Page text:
Updated: Nov 18, 2018
I want to talk about bad reviews today.
When I was in college, I studied Communication, specifically Media & Technology. It was an interesting time – early 2010s, a plethora of research being done about social media, the potential for sales online well-known.
We talked about Amazon, Yelp, TripAdvisor, and how people tend to review.
The short of it is, people who review tend to give a lot of biased opinions – one-star reviews or five-star reviews influenced mostly by their attitudes as human beings and having little to do with the business or product itself.
Their reviews don’t usually offer a lot of substance, just a “This restaurant was amazing! Delicious food!” or a “This book SUCKED. Waste of money.”
As a business owner, these reviews aren’t going to give you enough depth to actually apply those comments to what you do. Great, my book stunk. Why?
When you look into these users’ other reviews, most of them are going to rest on the same plane.
1.) The Praisers. They rate everything 4 or 5 stars. They’re easily satisfied. 2.) The Meh-ers. They rate everything 3 stars or average - I personally fall into this plane. 3.) The Criticizers. They rate everything 2 stars or below. They’re never satisfied.
The Internet developed the term “troll” for the third group because they tend to needlessly complain a lot, but there are no terms that I’m aware of for the first and second groups – probably because they’re definitely not divining to hurt anyone. Not that "trolls" necessarily want to hurt people, it's just that, well, you know... They do.
So many people fall into this third group that Yelp (among other websites, I’m sure) created an algorithm that makes these sorts of reviews drop or not automatically show if the reviewer has a history of providing consistently bad reviews.
Recently in a writing group, a high-profile user called me “unprofessional” for being dismissive about a reviewer who roasted an author because she thought her book was going to be longer. The author made the book’s length public and broadcast it wherever possible in order to avoid confusion about what the reader was actually purchasing.
Bottom line? This customer didn’t do research into what she was purchasing. When she realized she made a mistake, she took it out on the author. Her other reviews were all one and two star. She is, almost by definition, a troll.
That’s right, they do. If you only have five reviews and get a one-star review that sullies your overall rating, that stings. Consumers make mistakes and they’re not always responsible about them. That definitely impacts authors. There's no question about that.
However, you can't make things better for these kinds of customers. Surly, negative people cannot be changed. You can confront them, but it's generally a waste of time and makes matters worse.
So, we learn to live with them and accept the things we cannot change.
Not all reviews are equal. Not every bad review should be taken seriously. While this customer’s one-star review may have had a small impact on the product’s rating, it isn’t the end of the world. There’s no need to respond to attempt to vilify the customer. It won’t work, anyway. She’s made up her mind.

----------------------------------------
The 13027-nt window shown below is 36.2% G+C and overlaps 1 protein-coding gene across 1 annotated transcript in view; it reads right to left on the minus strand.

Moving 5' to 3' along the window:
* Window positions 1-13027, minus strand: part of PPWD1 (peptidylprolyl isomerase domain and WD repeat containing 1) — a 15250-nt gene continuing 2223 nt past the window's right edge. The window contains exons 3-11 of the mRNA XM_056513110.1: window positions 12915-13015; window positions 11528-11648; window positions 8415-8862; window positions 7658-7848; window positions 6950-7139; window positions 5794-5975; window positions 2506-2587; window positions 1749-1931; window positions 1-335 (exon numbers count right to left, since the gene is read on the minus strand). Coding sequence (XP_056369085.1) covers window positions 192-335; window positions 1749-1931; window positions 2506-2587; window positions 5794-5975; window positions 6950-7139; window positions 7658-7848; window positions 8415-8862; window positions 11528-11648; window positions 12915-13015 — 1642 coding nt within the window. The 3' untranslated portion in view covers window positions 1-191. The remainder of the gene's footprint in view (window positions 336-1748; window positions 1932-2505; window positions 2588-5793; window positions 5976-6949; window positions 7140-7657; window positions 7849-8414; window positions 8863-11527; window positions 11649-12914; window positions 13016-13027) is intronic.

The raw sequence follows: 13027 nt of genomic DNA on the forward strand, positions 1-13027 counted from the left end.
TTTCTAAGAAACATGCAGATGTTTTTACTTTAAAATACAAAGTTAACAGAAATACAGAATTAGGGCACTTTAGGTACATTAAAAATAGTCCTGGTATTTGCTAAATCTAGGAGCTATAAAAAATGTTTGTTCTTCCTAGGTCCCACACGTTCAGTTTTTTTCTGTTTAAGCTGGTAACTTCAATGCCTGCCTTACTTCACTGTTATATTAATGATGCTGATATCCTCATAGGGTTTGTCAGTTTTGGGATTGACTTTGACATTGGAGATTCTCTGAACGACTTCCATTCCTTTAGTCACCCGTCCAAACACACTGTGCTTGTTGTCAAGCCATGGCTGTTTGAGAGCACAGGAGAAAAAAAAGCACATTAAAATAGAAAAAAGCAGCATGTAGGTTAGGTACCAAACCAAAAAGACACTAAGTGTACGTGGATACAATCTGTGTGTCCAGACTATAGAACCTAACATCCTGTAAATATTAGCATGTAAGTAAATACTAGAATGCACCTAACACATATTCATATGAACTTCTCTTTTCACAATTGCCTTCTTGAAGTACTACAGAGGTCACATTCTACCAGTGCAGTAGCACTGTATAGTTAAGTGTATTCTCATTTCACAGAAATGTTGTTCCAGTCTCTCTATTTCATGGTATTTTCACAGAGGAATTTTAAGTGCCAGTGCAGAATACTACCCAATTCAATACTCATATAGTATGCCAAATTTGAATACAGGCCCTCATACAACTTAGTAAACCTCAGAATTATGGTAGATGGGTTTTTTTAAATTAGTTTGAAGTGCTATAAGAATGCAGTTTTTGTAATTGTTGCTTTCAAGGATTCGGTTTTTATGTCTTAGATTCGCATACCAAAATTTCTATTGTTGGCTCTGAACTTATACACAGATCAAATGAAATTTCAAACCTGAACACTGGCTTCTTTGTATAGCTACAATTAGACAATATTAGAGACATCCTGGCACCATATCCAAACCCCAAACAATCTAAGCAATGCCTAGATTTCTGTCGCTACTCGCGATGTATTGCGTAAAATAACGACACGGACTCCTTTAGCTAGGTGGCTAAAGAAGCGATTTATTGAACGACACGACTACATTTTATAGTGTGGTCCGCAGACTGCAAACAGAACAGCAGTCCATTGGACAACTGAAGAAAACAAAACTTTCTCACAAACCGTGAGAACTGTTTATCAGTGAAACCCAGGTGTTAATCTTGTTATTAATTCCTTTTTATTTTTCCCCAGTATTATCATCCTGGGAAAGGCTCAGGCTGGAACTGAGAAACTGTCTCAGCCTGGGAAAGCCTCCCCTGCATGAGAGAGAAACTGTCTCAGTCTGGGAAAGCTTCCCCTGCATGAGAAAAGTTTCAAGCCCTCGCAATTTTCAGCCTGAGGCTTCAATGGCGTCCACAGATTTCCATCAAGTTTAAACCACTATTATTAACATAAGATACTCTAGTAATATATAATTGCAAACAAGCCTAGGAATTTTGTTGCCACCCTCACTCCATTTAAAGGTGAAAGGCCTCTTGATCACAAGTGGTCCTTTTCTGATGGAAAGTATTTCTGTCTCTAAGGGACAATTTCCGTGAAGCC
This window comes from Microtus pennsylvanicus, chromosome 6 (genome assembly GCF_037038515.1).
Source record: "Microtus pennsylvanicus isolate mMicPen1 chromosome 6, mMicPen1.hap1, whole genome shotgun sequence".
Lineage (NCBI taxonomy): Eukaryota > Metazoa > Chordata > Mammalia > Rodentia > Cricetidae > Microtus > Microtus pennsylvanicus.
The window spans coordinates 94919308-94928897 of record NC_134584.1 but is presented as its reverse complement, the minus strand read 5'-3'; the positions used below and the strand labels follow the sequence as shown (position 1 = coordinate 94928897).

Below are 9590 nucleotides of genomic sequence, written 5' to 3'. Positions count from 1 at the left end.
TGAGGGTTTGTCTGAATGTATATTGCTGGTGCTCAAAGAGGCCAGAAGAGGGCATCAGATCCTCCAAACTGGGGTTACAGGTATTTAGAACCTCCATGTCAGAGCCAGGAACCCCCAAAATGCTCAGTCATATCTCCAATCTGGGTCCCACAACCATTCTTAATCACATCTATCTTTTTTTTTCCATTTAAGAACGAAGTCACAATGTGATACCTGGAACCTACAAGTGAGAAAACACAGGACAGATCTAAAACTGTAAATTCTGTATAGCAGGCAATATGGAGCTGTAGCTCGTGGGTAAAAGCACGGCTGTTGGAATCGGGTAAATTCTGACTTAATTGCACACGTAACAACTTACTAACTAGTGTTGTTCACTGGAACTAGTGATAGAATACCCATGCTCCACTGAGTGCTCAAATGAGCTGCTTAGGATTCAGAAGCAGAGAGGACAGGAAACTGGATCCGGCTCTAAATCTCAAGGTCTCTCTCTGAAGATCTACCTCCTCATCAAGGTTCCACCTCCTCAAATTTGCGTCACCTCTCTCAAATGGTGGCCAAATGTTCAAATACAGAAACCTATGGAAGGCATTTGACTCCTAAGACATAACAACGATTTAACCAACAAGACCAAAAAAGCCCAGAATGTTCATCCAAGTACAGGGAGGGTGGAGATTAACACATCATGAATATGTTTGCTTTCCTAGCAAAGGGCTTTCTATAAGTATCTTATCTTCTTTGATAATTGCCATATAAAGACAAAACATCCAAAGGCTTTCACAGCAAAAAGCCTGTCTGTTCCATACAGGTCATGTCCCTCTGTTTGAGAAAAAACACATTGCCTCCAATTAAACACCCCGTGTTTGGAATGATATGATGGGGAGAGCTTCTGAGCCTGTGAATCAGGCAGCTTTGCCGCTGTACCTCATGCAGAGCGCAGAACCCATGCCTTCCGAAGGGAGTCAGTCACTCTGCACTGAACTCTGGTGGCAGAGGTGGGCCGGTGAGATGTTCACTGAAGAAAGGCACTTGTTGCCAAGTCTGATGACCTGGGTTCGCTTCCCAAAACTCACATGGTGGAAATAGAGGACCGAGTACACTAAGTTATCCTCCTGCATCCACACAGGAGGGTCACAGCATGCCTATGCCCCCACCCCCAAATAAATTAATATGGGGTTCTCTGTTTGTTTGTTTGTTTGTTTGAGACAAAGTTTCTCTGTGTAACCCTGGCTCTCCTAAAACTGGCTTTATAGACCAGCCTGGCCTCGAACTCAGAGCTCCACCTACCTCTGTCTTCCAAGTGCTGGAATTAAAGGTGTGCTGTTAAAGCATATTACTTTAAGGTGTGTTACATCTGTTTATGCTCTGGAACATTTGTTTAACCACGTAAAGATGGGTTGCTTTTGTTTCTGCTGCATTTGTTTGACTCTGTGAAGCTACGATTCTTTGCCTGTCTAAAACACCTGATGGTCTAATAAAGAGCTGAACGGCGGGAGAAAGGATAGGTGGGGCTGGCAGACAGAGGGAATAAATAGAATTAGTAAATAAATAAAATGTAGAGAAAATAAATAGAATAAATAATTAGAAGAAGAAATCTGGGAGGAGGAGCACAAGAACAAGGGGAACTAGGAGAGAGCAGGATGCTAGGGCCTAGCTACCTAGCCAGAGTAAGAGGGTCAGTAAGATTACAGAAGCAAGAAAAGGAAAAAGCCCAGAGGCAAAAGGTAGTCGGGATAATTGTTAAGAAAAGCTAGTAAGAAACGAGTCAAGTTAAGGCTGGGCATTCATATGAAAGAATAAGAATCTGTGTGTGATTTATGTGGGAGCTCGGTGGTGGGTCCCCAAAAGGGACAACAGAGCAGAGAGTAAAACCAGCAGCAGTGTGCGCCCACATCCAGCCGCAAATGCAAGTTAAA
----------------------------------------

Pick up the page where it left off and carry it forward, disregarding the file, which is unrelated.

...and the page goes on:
Look, reviews are important. They impact customer decisions about whether they should purchase or not.
The reviews are ultimately for other customers, but customers know well enough to investigate what other people think. After all, if a review just says "don't buy. This book sucks," the reviewer is really doing his peers a disservice by not offering details.
It’s not reasonable to think that customers will all look into a reviewer’s past ratings to determine which of the three planes they fall on (if any), but think of previous times you’ve looked into reviews before purchasing something…
You focus on the detailed reviews, don’t you? Not always the star counts.
If someone is really passionate and inspired to review something, they’re going to offer some substance – whether they loved something or hated it.
Rating something one-star or five-star and then disappearing one sentence later does not mean a reviewer is passionate. It’s more the opposite, really.
People are busy — that’s the world we live in – but it’s not hard to scale a review down: “Plot disorganized. Too fast. Choppy language. Don’t buy.” See?
The only time I think worry is necessary is when there are a lot of bad reviews with little information. It then makes sense to start asking, “What aren’t my reviewers saying?”
Don’t make excuses for your reviewers so that you can read more into their opinions. As writers, there is only so much we can do to improve ourselves and knowing what feedback to take seriously is critical. Once we publish something, the reviews are mostly beyond our control.
As in any industry, the customer is always right... But not really. Do we want them to know we feel that way? Nope. That's why I was called unprofessional. I took off my padded shoulder blouse and put on a T-shirt and said, "This is a load of crap."
Some authors don't want to be publicly associated with anyone who speaks these truths. I guess what's sad about this to me is that I'm not just hypothesizing - a writer in this community told me that that was why this comment was made about me, and why writers flee from the community.
Writers spend so much time marketing to other writers that they forget they're also peers. Writers don't just buy from you, they learn from you.
And they often get taken advantage of. Don't be the jerk writer who takes advantage of other writers.
It's very, very hard to find a genuine community that will take a moment to take off their PR hats and say, "Look, this is how it really is. Here's how I handle this..."
I was quite surprised that a conversation about how to perceive bad reviews took that turn, but there are always surprises in the publishing industry.
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